Last updated on December 2nd, 2011
When, in early June, my three mock oranges are in bloom, I ponder them with the greatest appreciation. These deciduous shrubs were not planted by me, but by another thoughtful gardener decades ago, who must have cherished the sparkling white flowers and delicious, jasmine-like fragrance. I shall pass these plants on to other hands some day too, for mock orange (Philadelphus) is a perennial in the truest sense of the word.
All of my mock oranges are the same variety. But what that variety is called, I haven’t a clue. Perhaps someone who specializes in Philadelphus will let me know. The shrubs are 6-8 feet in height, about the same in width. Flowers are single, with bright gold stamens.
In the house, mock orange makes a delightful cut flower. The twiggy stems, in fact, are indispensible for holding up an arrangement of English roses that would otherwise fall out of a bowl or vase. Placed in a blue and white china bowl, stems of mock orange, perennial blue salvia and a few colorful roses make an exquisite, and very fragrant, bouquet for dining table or mantelpiece.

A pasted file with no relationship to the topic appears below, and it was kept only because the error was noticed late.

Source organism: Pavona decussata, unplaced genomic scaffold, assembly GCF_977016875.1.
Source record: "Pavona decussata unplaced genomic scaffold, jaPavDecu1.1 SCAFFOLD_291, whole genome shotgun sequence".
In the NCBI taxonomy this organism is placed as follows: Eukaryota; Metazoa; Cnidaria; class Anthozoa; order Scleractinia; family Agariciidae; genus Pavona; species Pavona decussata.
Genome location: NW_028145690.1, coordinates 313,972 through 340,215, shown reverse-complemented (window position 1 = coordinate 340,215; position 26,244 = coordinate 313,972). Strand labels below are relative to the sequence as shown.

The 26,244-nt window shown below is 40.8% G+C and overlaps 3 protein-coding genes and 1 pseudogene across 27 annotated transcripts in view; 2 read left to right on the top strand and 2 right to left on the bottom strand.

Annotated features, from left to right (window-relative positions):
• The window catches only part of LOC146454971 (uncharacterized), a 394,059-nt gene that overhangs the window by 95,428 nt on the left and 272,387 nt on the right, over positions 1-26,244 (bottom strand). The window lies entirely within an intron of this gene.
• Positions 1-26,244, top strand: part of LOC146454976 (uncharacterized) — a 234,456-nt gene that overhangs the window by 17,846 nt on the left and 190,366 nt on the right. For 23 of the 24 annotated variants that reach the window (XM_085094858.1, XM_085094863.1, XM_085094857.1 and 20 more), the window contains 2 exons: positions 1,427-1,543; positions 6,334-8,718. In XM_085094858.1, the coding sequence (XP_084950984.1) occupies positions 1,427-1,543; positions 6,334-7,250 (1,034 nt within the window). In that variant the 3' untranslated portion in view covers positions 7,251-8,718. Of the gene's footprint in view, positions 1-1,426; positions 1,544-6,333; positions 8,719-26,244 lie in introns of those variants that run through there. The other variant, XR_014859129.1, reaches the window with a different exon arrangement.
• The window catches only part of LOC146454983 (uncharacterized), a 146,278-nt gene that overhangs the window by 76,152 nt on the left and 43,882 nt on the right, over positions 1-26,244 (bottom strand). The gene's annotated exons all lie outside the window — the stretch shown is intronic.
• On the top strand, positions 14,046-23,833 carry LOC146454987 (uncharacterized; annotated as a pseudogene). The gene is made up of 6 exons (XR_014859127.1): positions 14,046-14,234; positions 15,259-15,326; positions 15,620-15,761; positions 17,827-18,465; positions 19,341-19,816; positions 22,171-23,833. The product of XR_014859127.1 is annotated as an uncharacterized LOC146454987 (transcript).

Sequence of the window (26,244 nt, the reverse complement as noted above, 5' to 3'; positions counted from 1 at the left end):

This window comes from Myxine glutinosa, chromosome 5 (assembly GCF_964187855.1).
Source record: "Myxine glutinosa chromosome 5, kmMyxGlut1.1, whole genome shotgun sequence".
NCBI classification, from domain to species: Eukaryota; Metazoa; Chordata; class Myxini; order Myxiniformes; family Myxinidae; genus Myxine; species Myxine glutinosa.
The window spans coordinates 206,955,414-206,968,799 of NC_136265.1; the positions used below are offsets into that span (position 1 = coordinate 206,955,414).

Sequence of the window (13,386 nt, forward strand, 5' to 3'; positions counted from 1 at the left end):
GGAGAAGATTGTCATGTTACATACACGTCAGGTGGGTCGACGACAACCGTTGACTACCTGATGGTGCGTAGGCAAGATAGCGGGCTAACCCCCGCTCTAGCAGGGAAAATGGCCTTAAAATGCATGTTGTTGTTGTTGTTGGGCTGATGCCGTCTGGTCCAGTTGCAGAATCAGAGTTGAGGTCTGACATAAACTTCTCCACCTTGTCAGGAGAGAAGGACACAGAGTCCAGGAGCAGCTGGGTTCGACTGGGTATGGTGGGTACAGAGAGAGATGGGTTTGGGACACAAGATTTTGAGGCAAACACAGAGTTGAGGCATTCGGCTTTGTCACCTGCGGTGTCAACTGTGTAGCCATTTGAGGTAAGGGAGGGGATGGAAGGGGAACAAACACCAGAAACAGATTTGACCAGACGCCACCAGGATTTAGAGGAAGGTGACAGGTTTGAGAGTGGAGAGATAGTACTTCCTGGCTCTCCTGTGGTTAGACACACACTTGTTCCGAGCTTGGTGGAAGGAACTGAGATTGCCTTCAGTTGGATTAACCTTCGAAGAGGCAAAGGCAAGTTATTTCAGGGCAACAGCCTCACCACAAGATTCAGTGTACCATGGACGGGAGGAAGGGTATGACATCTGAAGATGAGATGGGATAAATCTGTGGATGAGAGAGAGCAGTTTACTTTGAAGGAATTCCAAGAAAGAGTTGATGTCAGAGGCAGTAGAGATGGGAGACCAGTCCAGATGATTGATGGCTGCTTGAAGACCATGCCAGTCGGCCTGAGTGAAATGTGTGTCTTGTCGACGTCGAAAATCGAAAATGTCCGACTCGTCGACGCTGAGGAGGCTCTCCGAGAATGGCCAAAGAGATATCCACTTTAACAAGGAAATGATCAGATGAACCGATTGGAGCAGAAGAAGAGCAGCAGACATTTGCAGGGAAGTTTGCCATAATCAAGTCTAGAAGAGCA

Culture: New plants fare best in good, loose soil, to which plenty of leaf mold or composted cow manure has been incorporated. Additional fertilizer is not required. Water deeply once each week during the first season of growth. Philadelphus will adapt itself to full sun, partial sun and even dense shade. Once established, it requires no care whatsoever, beyond a light springtime pruning immediately after the flowers have faded. Shrubs are hardy in zones 4-8.
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